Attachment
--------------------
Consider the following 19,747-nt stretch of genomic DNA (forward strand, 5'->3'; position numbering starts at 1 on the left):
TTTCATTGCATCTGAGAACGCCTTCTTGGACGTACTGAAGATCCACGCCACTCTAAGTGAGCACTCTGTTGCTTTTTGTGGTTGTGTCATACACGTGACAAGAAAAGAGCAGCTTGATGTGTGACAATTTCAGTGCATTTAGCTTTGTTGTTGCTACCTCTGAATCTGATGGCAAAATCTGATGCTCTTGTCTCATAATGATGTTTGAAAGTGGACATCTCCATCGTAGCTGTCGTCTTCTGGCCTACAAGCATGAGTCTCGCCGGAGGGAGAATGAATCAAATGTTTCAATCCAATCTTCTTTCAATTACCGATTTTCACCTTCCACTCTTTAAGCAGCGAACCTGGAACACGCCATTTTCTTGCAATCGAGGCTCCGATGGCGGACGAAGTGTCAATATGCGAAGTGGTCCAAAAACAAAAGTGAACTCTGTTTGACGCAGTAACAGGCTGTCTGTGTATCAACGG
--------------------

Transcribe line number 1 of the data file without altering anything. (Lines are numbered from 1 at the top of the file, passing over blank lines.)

Consider the following 19,747-nt stretch of genomic DNA (forward strand, 5'->3'; position numbering starts at 1 on the left):